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Public Health Leaders Gather At National STD Prevention Conference


 

 


Focus on Disproportionate Burden among Women, African-Americans, Gay and Bisexual Men

 

More than 750 public health leaders will convene in Atlanta today for the 2010 National STD Prevention Conference, the only conference focused exclusively on reducing the burden of sexually transmitted diseases (STDs) in the United States.  The three-day conference will feature more than 300 new studies, including a CDC analysis finding continued high rates of herpes (HSV-2) in the United States, particularly among women and African-Americans.  CDC will also release the results of a new analysis of HIV and syphilis rates among gay and bisexual men. 

 

“As the studies presented at this conference show, the disparities in STD rates among women, African-Americans, and gay and bisexual men remain stark,” said Kevin Fenton, M.D., director of CDC’s National Center for HIV/AIDS, Viral Hepatitis, STD and TB Prevention.  “Given everything we know about how to prevent, diagnose and treat STDs, it is unacceptable that STDs remain such a widespread public health problem in the United States today.”

 

Several studies presented at the conference provide additional evidence of what works to reduce the spread of STDs, including retesting for chlamydia after initial treatment to monitor for repeat infections, and expedited partner therapy – a clinical practice that allows health care providers to provide treatment to sexual partners of those diagnosed with chlamydia or gonorrhea without giving them a full medical exam. 

 

Other studies provide new insights into socioeconomic and other factors that contribute to STD disparities, including lack of access to health care, racial discrimination, and misinformation about STDs.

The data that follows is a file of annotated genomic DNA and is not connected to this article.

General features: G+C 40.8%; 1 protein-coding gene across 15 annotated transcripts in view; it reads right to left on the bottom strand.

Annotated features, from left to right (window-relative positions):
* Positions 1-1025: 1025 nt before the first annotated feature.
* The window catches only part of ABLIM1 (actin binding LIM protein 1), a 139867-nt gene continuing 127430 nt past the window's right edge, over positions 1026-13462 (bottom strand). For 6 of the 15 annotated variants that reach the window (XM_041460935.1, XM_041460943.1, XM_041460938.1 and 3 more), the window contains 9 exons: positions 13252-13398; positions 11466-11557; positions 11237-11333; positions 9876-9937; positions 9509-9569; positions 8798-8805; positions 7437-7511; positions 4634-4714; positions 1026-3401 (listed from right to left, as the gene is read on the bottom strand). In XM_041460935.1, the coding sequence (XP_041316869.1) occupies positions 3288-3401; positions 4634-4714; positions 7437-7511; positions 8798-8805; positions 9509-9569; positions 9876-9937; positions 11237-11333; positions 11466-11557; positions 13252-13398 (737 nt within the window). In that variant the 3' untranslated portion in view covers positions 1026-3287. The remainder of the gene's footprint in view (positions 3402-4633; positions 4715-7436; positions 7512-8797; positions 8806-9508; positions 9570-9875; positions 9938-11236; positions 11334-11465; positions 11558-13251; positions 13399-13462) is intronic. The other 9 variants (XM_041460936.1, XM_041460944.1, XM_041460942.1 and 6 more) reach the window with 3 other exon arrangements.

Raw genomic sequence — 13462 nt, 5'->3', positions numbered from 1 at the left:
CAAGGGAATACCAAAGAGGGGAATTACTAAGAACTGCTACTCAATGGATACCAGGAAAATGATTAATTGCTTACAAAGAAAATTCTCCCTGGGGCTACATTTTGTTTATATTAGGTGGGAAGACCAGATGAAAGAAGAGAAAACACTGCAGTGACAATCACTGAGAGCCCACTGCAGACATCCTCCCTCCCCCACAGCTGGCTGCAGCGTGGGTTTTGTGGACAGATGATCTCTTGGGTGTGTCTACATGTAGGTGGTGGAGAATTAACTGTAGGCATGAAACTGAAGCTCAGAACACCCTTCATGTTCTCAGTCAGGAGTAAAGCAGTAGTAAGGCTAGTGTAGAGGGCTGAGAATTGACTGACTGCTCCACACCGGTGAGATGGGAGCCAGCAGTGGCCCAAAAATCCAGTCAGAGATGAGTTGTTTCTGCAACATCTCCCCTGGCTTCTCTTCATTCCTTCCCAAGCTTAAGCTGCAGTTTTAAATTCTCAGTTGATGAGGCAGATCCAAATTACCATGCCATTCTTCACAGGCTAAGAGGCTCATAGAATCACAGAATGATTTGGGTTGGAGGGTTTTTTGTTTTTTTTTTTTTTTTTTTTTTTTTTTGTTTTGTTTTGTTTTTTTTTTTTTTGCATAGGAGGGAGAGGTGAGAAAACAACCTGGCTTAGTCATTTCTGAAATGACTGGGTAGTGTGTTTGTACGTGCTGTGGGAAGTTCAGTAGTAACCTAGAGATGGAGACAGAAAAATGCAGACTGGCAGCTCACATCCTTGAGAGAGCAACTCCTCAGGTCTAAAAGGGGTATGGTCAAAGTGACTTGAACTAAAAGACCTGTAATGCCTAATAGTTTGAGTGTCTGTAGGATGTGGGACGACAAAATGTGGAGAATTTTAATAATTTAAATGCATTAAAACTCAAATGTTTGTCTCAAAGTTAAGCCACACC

“We have a better understanding than ever of the reasons for STD disparities,” said John M. Douglas, Jr., M.D., director of CDC’s Division of STD Prevention.  “It’s critical that we address the root causes of this problem because it is affecting our most vulnerable populations.  We must use insights gained through research and conferences like this to guide the development of STD prevention programs.” 

 

Conference keynote speakers, including Thomas Frieden, M.D., director of CDC, and William Foege, M.D., senior fellow of the Bill & Melinda Gates Foundation and the Carter Center, will discuss the future of STD prevention at a time when severely limited resources at all levels have taken a heavy toll on the nation’s public health infrastructure. 

 

“It is clear that public programs alone won’t be able to dramatically reduce STD rates.  Everyone must be involved in the solution,” saidDouglas.  “We need to collaborate with the private sector to expand public awareness, increase the role of private health care providers in STD screening and treatment, and encourage open discussions about sexual health within our families and communities to reduce the stigma of STDs.”

 

CDC estimates that there are 19 million new STD infections every year, making STDs the most commonly reported infectious diseases in theUnited States.  STDs are estimated to cost the U.S. health care system about $16 billion annually, and can cause serious long-term health consequences.  Left untreated, STDs such as chlamydia and gonorrhea can lead to infertility, and many STDs increase the risk of HIV infection.

 

#  #  #

 

The National STD Prevention Conference, held biennially, is the only major U.S. conference that focuses exclusively on advances and challenges in efforts to halt the spread of these serious diseases.  It is sponsored by the Centers for Disease Control and Prevention, with support from the American Sexually Transmitted Disease Association, American Social Health Association, and National Coalition of STD Directors.  For more information,

 

visit www.cdc.gov/stdconference.

 Contact:

National Center for HIV/AIDS, Viral Hepatitis, STD and TB Prevention

(404) 639-8895, NCHHSTPMediaTeam@cdc.gov



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